When scientists talk about the cryosphere, they mean the places on Earth where water is in its solid form, frozen into ice or snow. Read more ...
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Weather and climate patterns in the Arctic can influence weather and climate around the world, particularly in the northern Hemisphere.
The Arctic region acts as a heat sink for the Earth: the Arctic loses more heat to space than it absorbs from the sun's rays. In contrast, lower latitudes get more heat than they lose to the atmosphere. Warm air and water move into the Arctic from tropical and temperate regions. Some of this heat then escapes through the Arctic atmosphere. Over a whole year, the heat gain in lower latitudes gets balanced out, on average, by heat loss in the polar regions.
Sometimes when a winter snowstorm or cold snap hits temperate regions, people refer to the frigid temperatures as "Arctic." Weather patterns do in fact move from the Arctic into other regions, and vice versa. A weather system that forms in the Arctic can move south to bring cold temperatures (a cold front) and snow to other areas. Arctic blizzards can cause whiteouts, making life for people and animals difficult.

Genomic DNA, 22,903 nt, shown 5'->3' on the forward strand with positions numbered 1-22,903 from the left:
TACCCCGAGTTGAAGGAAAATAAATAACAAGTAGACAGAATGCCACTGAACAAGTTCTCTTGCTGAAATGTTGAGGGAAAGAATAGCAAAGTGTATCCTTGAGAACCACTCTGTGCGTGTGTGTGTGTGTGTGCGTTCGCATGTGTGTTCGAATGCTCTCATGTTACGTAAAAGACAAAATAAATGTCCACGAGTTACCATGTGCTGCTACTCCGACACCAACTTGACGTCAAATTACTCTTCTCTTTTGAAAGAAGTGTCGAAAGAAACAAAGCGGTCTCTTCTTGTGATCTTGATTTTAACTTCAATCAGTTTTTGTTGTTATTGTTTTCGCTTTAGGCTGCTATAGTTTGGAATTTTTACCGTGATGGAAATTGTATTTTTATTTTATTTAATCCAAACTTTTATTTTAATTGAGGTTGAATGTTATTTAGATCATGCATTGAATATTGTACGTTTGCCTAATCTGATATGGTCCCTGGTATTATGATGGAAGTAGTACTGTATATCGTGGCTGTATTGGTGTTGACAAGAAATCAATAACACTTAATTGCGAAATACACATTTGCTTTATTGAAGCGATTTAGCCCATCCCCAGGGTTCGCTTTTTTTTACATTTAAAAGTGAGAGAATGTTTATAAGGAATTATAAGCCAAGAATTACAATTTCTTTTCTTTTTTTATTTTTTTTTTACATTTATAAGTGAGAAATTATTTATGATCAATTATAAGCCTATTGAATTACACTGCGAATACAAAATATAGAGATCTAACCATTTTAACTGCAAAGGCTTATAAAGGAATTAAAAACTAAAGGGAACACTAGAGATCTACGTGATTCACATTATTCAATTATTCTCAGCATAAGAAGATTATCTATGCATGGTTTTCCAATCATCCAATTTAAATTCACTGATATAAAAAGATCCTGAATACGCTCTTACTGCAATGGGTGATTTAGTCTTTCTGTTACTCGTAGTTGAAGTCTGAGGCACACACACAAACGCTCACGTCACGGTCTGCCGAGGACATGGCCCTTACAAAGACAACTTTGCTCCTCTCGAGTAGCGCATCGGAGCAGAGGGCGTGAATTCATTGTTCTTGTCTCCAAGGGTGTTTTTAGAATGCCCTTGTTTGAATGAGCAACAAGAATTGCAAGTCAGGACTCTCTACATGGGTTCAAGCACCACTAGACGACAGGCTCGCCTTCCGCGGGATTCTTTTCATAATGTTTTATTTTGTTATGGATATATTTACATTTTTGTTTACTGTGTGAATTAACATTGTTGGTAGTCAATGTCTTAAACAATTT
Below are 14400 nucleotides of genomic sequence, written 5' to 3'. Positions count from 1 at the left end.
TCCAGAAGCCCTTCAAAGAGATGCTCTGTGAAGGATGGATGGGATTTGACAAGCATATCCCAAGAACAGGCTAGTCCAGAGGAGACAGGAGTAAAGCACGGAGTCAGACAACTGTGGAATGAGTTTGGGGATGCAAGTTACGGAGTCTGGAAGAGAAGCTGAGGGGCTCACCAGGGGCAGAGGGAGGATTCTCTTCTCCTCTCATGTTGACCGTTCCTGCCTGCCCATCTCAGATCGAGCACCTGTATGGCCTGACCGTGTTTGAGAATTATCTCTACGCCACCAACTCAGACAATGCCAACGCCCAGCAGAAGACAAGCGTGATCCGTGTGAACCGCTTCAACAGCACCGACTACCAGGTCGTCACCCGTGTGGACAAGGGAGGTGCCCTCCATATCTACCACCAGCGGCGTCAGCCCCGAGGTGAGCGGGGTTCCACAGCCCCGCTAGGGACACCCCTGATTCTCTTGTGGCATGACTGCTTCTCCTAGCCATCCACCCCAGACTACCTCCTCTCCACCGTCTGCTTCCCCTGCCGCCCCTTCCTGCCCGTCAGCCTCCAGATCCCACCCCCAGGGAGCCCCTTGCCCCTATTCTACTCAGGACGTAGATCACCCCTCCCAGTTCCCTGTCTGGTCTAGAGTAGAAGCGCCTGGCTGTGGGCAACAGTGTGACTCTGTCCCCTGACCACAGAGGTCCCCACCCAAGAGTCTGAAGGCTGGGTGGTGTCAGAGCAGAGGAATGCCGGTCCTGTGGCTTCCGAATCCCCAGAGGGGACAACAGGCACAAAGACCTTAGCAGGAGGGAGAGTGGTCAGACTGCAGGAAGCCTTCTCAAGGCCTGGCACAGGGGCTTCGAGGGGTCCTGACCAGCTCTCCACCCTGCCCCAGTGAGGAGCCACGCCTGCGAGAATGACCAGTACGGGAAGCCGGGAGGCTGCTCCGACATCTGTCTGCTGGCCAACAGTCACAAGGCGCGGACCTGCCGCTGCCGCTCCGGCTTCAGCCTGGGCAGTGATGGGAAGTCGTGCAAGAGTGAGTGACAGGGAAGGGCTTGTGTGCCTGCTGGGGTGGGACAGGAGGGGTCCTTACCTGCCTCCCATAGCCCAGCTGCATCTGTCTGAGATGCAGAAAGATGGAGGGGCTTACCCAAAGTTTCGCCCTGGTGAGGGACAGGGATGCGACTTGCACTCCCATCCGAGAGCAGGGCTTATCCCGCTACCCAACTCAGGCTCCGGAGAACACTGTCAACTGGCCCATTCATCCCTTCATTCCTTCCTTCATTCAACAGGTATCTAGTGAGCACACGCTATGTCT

Some recent studies have shown that long-term changes in Arctic sea ice and climate may have impacts on weather patterns in other parts of the world, but so far the research remains in its early stages.
This figure schematically represents the mean annual energy budget of the Arctic Ocean and atmosphere.
R = Runoff (freshwater), L = Longwave radiation, S = Shortwave radiation, O = Ocean heat, M = Melt (snow and ice), P = Precipitation, T = Temperature (heat transfer), and q = moisture.
—Credit: N Untersteiner 1993.
Photo of a storm over the arctic taken with the MODIS instrument. Notice the large swirl (known as a cyclone) located over the arctic ocean. Greenland is located in the bottom left of the image.